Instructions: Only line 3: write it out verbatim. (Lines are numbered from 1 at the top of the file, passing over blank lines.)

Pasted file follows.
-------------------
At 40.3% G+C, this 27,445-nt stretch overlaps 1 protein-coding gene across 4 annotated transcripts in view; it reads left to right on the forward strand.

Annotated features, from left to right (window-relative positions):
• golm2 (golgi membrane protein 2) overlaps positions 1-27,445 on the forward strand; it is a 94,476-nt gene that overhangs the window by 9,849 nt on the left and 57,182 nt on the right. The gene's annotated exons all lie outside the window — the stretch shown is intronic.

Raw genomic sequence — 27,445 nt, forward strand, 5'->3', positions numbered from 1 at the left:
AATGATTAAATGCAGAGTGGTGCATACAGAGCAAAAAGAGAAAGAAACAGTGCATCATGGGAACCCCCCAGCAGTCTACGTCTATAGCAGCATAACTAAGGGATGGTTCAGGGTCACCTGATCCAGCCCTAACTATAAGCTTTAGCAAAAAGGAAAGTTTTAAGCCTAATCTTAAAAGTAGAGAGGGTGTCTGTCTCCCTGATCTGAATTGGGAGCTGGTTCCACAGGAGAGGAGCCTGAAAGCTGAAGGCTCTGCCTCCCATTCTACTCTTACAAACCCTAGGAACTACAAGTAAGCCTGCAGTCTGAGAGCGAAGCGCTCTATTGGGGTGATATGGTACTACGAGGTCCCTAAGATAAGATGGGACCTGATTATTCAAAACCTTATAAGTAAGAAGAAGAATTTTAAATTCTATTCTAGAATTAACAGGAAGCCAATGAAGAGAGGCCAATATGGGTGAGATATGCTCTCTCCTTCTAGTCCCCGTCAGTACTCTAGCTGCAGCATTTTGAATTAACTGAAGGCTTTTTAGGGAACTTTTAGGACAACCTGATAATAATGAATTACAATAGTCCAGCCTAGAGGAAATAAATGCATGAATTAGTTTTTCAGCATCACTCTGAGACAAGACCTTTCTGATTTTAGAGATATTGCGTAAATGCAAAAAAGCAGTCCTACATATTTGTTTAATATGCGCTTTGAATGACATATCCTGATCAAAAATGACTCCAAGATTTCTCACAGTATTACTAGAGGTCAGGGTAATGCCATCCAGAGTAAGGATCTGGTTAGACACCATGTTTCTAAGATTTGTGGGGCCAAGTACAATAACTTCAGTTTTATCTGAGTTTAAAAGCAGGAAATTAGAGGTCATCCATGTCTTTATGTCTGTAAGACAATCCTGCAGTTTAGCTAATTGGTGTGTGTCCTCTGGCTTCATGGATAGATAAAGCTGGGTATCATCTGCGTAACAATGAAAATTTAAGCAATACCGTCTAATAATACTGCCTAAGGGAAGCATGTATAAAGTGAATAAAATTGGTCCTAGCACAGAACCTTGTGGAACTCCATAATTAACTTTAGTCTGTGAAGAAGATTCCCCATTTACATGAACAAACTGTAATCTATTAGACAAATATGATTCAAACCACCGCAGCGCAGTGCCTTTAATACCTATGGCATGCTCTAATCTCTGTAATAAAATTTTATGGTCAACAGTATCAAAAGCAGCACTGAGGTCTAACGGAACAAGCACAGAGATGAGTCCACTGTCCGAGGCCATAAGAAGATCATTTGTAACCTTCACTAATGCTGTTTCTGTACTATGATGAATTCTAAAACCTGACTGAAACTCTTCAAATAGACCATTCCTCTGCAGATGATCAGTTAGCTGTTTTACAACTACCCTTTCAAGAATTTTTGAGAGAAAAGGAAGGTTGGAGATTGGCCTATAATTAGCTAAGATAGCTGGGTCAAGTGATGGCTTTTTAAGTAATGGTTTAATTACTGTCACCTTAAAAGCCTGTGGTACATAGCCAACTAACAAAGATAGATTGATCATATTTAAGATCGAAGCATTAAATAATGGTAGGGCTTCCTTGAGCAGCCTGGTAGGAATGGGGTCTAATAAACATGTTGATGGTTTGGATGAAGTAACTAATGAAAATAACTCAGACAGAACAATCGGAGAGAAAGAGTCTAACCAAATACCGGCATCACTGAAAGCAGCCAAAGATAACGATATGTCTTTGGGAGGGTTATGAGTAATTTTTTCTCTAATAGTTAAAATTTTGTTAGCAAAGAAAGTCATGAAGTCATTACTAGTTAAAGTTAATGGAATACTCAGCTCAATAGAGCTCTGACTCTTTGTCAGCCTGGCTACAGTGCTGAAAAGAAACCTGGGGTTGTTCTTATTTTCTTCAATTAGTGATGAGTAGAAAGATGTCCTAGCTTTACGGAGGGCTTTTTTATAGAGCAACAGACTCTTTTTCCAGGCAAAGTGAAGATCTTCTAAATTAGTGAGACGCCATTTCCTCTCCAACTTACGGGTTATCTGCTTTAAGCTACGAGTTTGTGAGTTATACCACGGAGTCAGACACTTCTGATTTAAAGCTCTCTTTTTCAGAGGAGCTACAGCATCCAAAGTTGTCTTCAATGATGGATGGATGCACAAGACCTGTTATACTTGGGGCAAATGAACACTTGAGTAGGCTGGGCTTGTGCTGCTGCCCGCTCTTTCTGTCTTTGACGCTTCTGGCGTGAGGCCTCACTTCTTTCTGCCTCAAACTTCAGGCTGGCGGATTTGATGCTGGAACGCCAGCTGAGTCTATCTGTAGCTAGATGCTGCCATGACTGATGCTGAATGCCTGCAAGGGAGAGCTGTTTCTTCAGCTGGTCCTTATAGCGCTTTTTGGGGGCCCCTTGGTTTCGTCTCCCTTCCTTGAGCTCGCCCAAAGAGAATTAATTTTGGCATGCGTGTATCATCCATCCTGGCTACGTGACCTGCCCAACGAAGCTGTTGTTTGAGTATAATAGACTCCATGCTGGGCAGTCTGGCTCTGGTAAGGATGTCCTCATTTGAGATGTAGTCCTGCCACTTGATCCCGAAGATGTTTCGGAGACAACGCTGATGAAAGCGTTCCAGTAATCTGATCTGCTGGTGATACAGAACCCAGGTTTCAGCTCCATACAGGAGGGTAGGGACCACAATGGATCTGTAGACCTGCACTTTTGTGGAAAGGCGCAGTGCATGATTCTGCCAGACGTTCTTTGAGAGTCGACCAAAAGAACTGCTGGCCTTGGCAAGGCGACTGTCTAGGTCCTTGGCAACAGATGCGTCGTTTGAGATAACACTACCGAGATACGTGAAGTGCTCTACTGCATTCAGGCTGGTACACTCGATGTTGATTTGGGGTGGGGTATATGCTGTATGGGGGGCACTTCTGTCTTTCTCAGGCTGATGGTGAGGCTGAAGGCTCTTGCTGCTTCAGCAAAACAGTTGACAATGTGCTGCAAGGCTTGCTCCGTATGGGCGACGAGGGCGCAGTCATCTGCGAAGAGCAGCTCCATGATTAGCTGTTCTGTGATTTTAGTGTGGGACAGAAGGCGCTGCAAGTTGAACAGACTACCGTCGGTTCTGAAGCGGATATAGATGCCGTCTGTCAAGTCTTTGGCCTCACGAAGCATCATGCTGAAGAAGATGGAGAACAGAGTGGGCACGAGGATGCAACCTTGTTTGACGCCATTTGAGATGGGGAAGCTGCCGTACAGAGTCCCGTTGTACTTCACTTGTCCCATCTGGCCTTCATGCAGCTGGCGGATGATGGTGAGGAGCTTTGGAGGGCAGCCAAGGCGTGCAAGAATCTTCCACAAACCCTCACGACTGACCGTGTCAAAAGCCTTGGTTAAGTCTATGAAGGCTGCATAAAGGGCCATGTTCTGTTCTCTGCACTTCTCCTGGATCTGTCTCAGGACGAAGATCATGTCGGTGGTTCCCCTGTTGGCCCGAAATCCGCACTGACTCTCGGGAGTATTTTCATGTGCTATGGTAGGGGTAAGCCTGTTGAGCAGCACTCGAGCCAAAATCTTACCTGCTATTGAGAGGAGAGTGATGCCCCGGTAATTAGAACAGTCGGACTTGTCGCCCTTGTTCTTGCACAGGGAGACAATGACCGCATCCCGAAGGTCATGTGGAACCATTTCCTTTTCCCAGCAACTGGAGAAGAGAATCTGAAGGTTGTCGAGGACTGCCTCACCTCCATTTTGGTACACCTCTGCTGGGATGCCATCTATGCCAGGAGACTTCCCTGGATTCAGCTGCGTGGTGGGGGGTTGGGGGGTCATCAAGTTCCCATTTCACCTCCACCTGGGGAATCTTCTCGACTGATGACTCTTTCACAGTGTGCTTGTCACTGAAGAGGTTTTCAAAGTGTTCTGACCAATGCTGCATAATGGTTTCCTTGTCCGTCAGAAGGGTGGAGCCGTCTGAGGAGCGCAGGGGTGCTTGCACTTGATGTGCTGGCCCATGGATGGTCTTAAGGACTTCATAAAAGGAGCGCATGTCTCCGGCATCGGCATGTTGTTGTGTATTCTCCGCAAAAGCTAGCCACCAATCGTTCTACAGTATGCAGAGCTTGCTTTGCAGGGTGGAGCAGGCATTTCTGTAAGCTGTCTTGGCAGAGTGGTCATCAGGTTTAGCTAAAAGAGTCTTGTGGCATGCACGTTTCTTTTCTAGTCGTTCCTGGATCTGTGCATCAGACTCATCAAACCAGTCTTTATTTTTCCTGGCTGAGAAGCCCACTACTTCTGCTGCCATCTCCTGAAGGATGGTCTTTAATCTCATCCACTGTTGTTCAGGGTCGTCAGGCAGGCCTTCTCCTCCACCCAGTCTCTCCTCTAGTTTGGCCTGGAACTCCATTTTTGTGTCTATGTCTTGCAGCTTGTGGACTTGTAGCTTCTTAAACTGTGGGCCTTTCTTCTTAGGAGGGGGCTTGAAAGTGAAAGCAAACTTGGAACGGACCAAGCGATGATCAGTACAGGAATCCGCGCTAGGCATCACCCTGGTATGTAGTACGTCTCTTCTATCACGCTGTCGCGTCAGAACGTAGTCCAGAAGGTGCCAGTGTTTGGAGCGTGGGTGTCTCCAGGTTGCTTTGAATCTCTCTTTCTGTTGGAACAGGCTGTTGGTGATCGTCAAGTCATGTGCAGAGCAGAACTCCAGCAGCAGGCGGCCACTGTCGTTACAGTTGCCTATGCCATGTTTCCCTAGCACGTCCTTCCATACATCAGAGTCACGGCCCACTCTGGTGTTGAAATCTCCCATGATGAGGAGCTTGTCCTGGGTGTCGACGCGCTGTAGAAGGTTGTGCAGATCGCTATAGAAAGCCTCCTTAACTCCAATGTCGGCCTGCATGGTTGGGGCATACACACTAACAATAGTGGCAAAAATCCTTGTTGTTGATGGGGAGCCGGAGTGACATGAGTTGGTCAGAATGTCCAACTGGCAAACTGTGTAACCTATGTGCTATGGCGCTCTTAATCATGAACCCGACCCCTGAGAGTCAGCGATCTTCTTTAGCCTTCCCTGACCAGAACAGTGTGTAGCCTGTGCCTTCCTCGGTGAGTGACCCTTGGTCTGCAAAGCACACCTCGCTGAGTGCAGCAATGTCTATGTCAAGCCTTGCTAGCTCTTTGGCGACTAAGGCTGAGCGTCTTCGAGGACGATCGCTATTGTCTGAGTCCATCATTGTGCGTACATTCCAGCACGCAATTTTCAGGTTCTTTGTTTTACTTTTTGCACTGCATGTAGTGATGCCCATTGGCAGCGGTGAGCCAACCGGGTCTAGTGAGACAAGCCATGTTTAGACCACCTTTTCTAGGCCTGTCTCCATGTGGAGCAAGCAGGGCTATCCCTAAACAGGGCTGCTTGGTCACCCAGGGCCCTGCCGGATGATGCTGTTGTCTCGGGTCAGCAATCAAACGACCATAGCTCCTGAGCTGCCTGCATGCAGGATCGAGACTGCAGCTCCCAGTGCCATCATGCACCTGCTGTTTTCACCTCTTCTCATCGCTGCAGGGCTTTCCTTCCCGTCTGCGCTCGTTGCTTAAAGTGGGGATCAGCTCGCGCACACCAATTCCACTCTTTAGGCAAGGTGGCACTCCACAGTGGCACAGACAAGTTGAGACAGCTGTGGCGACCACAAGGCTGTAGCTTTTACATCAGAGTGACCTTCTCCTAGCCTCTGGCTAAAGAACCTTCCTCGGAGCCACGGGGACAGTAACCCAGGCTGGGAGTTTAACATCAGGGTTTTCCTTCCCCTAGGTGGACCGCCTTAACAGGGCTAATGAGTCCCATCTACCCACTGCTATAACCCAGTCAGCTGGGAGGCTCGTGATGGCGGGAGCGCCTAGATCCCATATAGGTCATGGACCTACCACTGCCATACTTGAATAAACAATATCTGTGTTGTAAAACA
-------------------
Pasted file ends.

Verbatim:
• golm2 (golgi membrane protein 2) overlaps positions 1-27,445 on the forward strand; it is a 94,476-nt gene that overhangs the window by 9,849 nt on the left and 57,182 nt on the right. The gene's annotated exons all lie outside the window — the stretch shown is intronic.